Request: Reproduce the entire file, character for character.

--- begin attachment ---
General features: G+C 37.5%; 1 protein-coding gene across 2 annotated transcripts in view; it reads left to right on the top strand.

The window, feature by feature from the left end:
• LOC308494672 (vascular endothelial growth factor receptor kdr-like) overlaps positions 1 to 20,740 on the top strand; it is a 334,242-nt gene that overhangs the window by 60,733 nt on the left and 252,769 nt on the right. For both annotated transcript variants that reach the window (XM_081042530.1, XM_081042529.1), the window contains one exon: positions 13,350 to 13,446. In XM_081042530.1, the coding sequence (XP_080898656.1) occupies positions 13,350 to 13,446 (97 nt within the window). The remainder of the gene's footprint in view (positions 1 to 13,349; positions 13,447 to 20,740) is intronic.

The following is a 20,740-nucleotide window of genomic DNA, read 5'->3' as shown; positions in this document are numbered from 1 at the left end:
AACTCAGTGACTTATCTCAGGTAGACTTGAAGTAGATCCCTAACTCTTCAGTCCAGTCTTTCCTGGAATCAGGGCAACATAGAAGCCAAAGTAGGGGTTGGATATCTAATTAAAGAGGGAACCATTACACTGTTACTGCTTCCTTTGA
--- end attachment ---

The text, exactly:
General features: G+C 37.5%; 1 protein-coding gene across 2 annotated transcripts in view; it reads left to right on the top strand.

The window, feature by feature from the left end:
• LOC308494672 (vascular endothelial growth factor receptor kdr-like) overlaps positions 1 to 20,740 on the top strand; it is a 334,242-nt gene that overhangs the window by 60,733 nt on the left and 252,769 nt on the right. For both annotated transcript variants that reach the window (XM_081042530.1, XM_081042529.1), the window contains one exon: positions 13,350 to 13,446. In XM_081042530.1, the coding sequence (XP_080898656.1) occupies positions 13,350 to 13,446 (97 nt within the window). The remainder of the gene's footprint in view (positions 1 to 13,349; positions 13,447 to 20,740) is intronic.

The following is a 20,740-nucleotide window of genomic DNA, read 5'->3' as shown; positions in this document are numbered from 1 at the left end:
AACTCAGTGACTTATCTCAGGTAGACTTGAAGTAGATCCCTAACTCTTCAGTCCAGTCTTTCCTGGAATCAGGGCAACATAGAAGCCAAAGTAGGGGTTGGATATCTAATTAAAGAGGGAACCATTACACTGTTACTGCTTCCTTTGA